“We were able to retool our whole shop in a fairly rapid period of time just to address the needs in our community,” Godwin said.
Testing helps patients and KUCC staff
Natalie Streeter, M.S.N., executive director of clinical research, strategy and operations at KU Cancer Center, said testing cancer patients was a win-win situation for patients, researchers and patient care staff.
Cancer patients, already carrying the heavy mental burden of a cancer diagnosis, had at least one uncertainty removed from their minds – whether they were also harboring the coronavirus. Clinical staff benefited from knowing the COVID-19 status of their patients while providing life-saving cancer treatments.
“It’s a win for the clinics, because if patients are coming into their facilities asymptomatic, they could be infecting their other patients, physicians and staff. If these patients and clinical trial participants are negative for COVID-19, that gives a bit of reassurance to show that we’re doing one more thing to protect everyone.“
Cancer patients included in national registries
KU Cancer Center also is participating in three registries currently tracking how COVID-19 affects individuals with cancer. These three databases will then form study pools for clinicians and scientists.
“In Kansas, we have been pretty lucky that our number of patients with cancer and COVID-19 is relatively small,” Streeter said. “So, in order to get some meaningful data, we need to partner up with other academic and research organizations.” With enough data, she explained, researchers may be able to suggest best practices for patient care. This will be particularly valuable if the virus returns in force in the fall or lingers for a long time without a vaccine.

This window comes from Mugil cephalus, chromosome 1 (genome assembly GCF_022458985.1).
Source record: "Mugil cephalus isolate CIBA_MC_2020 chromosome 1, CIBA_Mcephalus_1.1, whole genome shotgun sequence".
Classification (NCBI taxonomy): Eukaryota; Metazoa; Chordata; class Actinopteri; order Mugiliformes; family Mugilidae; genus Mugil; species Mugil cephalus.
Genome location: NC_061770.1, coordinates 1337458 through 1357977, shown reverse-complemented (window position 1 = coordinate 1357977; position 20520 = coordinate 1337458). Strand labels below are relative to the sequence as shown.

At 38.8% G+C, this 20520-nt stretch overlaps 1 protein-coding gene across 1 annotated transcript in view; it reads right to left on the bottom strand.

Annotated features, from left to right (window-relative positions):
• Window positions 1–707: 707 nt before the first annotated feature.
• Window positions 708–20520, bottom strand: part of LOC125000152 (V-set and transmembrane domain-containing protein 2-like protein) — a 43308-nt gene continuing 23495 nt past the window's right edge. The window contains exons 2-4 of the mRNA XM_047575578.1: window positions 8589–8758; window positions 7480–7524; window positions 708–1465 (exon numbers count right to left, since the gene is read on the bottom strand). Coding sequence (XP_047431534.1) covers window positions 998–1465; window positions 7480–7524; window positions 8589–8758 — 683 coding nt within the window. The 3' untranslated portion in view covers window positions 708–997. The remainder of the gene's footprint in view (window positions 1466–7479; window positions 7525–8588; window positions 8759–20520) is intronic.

KU Cancer Center is working with registries from the American Society of Clinical Oncology (ASCO); the COVID-19 and Cancer Consortium, led by Vanderbilt University; and a local KU Cancer Center registry developed by Dr. Weijing Sun. A fourth registry is slated to open later this spring through the National Cancer Institute, a division of the National Institutes of Health.
Cancer-fighting tactics prove helpful in battling COVID-19